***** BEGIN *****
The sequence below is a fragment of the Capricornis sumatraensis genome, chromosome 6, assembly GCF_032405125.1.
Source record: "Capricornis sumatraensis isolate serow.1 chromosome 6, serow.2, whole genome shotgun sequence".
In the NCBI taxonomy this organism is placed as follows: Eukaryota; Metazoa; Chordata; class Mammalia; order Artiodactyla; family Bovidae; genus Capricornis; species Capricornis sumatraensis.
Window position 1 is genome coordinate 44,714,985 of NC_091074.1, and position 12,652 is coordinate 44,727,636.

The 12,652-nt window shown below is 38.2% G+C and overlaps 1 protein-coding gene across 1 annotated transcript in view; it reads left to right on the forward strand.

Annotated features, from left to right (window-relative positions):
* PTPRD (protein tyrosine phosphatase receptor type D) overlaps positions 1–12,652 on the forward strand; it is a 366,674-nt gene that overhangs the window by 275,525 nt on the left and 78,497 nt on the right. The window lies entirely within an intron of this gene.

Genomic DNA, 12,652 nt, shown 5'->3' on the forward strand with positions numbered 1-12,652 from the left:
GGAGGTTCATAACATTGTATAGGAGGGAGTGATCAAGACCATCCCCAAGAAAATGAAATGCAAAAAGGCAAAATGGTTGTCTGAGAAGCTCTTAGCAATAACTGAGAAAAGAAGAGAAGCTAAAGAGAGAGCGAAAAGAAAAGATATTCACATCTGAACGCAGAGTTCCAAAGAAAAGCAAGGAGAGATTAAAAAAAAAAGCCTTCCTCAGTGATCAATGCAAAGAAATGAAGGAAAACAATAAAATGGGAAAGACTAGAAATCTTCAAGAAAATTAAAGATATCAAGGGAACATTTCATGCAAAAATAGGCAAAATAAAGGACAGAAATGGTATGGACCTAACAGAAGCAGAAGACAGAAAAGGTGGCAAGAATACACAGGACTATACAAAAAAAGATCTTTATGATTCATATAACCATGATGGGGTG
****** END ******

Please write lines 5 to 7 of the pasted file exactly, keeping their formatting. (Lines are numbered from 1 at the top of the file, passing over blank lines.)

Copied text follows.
The 12,652-nt window shown below is 38.2% G+C and overlaps 1 protein-coding gene across 1 annotated transcript in view; it reads left to right on the forward strand.

Annotated features, from left to right (window-relative positions):
* PTPRD (protein tyrosine phosphatase receptor type D) overlaps positions 1–12,652 on the forward strand; it is a 366,674-nt gene that overhangs the window by 275,525 nt on the left and 78,497 nt on the right. The window lies entirely within an intron of this gene.